Archive for February, 2016

“Trust Me.” Every lawyer’s need for personal credibility

Monday, February 15th, 2016

Atticus Finch, in Harper Lee’s To Kill a Mockingbird, effectively captures the ideal of personal credibility. “It’s when you know you’re licked before you begin but you begin anyway and you see it through no matter what.  You rarely win, but sometimes you do.” A skilled lawyer, Finch takes on an impossible case, exposes the prosecution’s star witness to be a liar and gracefully illustrates to the jury why race should not be a factor in their deliberations. Despite the unfair conviction and subsequent lynching of his client, Atticus Finch maintains his personal credibility. This ability is fundamental to being a successful lawyer.

The essence of personal credibility

Mark Twain once said, “If you tell the truth, you don’t have to remember anything.” Personal credibility requires both trustworthiness and expertise. Trustworthiness includes an established reliability, which generally comes from telling the truth. Expertise includes credentials, certifications, or quality of prior experience. Personal credibility is the power to inspire belief. Personal credibility can be enhanced by personal dynamism (charisma) and physical attractiveness. Credibility means what you say is capable of being believed. Credibility means what you do inspires belief and confidence. Each action must be underpinned by authenticity. In other words, only promise what you can deliver.

Creating personal credibility

Sandy Allgeier, in her book, The Personal Credibility Factor: How to Get It, Keep It, and Get It Back (If You’ve Lost It), emphasizes that personal credibility is “about respect, trust, and being believable.” In other words, credibility is about actions. What you do forms other people’s opinions of you, shapes their relationships with you, and helps them decide whether to trust and respect you. “Our impressions, thoughts, and opinions are constantly being formed and reformed, most often in our subconscious. For this reason, it is what people do that determines our belief, respect, and trust in them – it is what we all do that determines personal credibility.” Keep your commitments. Return phone calls. Meet deadlines, especially those promised to others. Clients will appreciate your attention to small details like personalized emails or handwritten notes.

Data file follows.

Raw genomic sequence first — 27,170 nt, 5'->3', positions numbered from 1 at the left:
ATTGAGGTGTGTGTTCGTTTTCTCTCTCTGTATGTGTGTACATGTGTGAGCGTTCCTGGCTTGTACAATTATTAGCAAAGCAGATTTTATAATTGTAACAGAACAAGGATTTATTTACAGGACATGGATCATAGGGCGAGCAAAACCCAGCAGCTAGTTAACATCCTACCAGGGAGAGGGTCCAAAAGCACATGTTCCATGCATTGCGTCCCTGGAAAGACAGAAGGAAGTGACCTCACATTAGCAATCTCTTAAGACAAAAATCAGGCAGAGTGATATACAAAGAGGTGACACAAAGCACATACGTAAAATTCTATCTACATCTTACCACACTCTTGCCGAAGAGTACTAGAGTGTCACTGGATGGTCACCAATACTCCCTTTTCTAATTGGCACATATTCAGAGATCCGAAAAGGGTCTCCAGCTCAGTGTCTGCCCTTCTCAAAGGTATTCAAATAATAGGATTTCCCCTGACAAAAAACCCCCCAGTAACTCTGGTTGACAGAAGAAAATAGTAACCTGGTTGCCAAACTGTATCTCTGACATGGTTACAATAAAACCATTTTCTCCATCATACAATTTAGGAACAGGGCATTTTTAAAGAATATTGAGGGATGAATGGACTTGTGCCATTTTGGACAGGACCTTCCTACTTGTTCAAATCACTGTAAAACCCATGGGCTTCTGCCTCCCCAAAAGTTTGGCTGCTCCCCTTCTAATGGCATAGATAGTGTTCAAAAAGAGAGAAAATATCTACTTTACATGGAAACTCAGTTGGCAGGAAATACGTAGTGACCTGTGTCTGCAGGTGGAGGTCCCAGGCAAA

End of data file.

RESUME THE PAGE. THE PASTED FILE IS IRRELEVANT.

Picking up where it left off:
Communicating with credibility

Personal credibility is enhanced through consistent verbal and nonverbal communication. Credibility can be lost if you don’t keep your word, whether you have communicated it in writing or verbally. Listen and think before you speak. Effective listening can be one of your most influential tools. Observe and be very attentive to body language and nonverbal signals. Remember to be yourself. Joining the right clubs, travelling in the right circles, and attending high-profile events may cause you to try and be someone you are not. Instead, develop an expertise in a given area and be willing to share acquired knowledge with others.

Marketing with credibility

Client development is all about persuading people to like and trust you. Potential clients want personal credibility when retaining a lawyer. Professionalism plays a key role. Make sure your image and appearances, from presentations to business cards to Web pages, convey excellence and credibility. Do your research and know how to deploy personal details that will strike a chord with potential clients. Use personal history to find common interests. Sharing critical details such as school affiliations, your hometown, or even a common personal achievement helps create personal credibility.

Winning with credibility

Successful trial lawyers know that when delivering their opening statement, their personal credibility is on the line. You are telling the jury what you believe the evidence will show. In many ways, it is a promise you make to the jury. By closing arguments, you can tell the jury, based on the evidence presented, you kept your promise and your opponent did not. Jurors look to lawyers to tell how a case is progressing. If you are confident, well-prepared and well-organized you will create immediate credibility with jurors. Jurors will assume you would not have taken a case that didn’t have merit. As long as you maintain personal credibility, regardless of the circumstances, you will successfully influence jurors.

Ambrose Bierce, the famous American writer of the late 19th century, observed the following about character and credibility: “In each human heart are a tiger, a pig, an ass and a nightingale. Diversity of character is due to their unequal activity.” To create the personal credibility necessary to be successful, every lawyer would do well to keep their tiger and nightingale in balance with their pig and ass.